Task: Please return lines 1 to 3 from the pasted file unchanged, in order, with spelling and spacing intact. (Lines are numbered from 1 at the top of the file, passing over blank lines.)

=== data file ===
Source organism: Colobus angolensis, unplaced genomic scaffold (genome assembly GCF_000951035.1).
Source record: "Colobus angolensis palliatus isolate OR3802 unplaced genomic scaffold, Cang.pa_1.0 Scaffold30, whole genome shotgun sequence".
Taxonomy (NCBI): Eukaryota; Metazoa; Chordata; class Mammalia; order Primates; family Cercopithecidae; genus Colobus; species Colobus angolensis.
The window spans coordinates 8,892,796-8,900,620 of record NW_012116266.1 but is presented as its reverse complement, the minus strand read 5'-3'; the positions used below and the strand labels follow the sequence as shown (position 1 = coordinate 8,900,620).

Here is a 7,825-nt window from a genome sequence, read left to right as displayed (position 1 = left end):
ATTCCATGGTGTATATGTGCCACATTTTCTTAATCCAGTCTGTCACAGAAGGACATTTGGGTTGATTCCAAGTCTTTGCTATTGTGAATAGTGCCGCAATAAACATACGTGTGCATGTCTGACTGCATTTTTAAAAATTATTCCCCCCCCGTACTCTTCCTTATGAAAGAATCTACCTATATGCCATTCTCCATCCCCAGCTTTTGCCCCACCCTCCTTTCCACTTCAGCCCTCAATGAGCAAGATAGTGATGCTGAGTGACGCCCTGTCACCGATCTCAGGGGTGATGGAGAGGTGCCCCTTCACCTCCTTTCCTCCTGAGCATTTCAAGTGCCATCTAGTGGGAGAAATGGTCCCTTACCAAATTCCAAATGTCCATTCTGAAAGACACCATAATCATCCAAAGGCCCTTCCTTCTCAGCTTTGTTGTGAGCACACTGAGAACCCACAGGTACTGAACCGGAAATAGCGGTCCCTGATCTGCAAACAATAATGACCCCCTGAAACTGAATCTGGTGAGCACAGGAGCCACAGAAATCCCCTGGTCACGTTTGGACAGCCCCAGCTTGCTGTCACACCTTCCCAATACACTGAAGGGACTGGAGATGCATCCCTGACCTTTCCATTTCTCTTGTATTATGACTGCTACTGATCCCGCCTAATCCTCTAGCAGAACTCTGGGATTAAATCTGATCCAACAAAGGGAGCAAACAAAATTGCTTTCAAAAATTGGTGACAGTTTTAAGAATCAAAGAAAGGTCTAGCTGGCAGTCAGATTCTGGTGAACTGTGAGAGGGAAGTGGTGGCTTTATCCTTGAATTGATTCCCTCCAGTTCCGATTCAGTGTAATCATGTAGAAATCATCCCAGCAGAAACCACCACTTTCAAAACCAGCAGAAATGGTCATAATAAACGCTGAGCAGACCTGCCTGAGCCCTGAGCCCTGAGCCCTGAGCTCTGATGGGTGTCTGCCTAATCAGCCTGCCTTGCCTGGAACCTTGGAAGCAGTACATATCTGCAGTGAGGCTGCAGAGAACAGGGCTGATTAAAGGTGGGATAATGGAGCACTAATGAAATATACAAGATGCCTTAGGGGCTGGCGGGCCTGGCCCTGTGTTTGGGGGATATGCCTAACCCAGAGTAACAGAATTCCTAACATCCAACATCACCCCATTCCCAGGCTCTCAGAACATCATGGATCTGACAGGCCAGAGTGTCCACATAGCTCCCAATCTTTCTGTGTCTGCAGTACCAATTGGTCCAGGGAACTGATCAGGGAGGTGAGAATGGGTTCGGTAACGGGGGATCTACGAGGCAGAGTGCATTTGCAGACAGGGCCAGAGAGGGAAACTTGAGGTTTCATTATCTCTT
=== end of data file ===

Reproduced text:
Source organism: Colobus angolensis, unplaced genomic scaffold (genome assembly GCF_000951035.1).
Source record: "Colobus angolensis palliatus isolate OR3802 unplaced genomic scaffold, Cang.pa_1.0 Scaffold30, whole genome shotgun sequence".
Taxonomy (NCBI): Eukaryota; Metazoa; Chordata; class Mammalia; order Primates; family Cercopithecidae; genus Colobus; species Colobus angolensis.